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3 Ways the Debt Ceiling Hits Small Business

NEW YORK ( TheStreet) -- The deadline for raising the debt ceiling is swiftly approaching, and while headway was made with Tuesday's so-called Gang of Six plan, created by a bipartisan group of six senators, most doubt the proposal will be passed as is.

The debt ceiling is the amount the U.S. government is allowed to borrow at any given time. It's capped at $14.3 trillion, a figure the U.S. has essentially reached. Congress needs to approve a raise to the debt ceiling by Aug. 2 or risk defaulting on debt, services and benefits for U.S. citizens.

As the deadline ticks nearer for a default on U.S. debt, small-business officials find cause for hope and alarm.

Such votes occur regularly, but this year Republicans have dug in on several underlying issues, alarming economists and rating agencies such as Moody's (MCO - Get Report) and Standard & Poor's as the deadline ticks nearer. Of course there are also reasons for small businesses to be concerned about the default.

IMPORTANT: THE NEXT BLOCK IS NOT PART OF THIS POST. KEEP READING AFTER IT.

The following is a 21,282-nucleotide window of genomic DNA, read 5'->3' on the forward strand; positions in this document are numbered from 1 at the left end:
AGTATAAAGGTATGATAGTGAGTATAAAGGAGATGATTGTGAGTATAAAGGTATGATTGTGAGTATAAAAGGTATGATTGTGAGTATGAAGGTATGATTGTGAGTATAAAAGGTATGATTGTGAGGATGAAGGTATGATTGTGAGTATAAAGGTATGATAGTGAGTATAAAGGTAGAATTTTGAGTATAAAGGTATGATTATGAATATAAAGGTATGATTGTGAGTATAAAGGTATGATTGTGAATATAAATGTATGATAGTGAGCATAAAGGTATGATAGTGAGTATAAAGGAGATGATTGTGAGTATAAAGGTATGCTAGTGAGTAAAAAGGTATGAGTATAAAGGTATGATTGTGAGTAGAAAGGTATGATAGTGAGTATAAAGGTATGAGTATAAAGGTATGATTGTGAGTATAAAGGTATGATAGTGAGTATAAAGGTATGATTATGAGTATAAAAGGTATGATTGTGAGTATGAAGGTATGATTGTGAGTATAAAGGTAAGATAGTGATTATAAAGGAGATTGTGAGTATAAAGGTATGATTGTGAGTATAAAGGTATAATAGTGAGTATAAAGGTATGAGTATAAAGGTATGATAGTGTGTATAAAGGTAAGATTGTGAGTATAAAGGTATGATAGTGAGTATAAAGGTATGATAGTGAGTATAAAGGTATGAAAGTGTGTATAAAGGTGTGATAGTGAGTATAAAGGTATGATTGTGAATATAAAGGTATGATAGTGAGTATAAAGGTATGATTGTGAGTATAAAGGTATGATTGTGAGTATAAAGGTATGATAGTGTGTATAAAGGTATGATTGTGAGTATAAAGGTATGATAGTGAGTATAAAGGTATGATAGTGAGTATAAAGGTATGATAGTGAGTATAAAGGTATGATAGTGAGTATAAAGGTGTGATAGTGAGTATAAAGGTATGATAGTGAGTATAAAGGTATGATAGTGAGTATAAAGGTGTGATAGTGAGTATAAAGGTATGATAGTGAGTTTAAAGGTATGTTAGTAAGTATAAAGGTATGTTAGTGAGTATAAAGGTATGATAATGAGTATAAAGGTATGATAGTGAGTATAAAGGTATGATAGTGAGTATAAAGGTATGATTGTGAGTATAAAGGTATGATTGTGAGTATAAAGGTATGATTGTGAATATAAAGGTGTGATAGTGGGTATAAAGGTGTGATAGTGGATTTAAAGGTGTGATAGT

"The consequences of that are what concerns our members -- the potential for higher taxes and how does that impact government services over the long haul? They want Washington to have some fiscal responsibility," says Bill Rys, tax counsel at the National Federation of Independent Business.

>>>Likely Debt Debate Result: Spending Cuts

Here are three ways the outcome of the debt ceiling debate could directly affect small businesses:

1. Getting a loan will be even tougher.
As if getting a bank loan isn't hard enough these days for small businesses, if the government places a large cap on spending or, in a worst-case scenario, the debt ceiling does not get raised, new loans will be even tougher.

"The bottom line is the raising the debt ceiling is as inevitable as taxes and death," says Jeff Stibel, CEO of Dun & Bradstreet Credibility.

If the debt ceiling doesn't get lifted, "this would be a cataclysmic even for small businesses," Stibel says. "What's going to happen is U.S. credit is going to get downgraded, which means access to credit is going to get much harder and interest rates are going to skyrocket."

To get a bank loan "will be harder and the terms would be so onerous that it just won't be palatable," he says.

Federal spending last year amounted to approximately 24% GDP -- a level not seen since World War II, the National Small Business Association says.

"If we continue to run high deficits, increased interest rates and constricted credit will negatively impact small businesses' ability to garner financing, the lifeblood of every small firm," it says.

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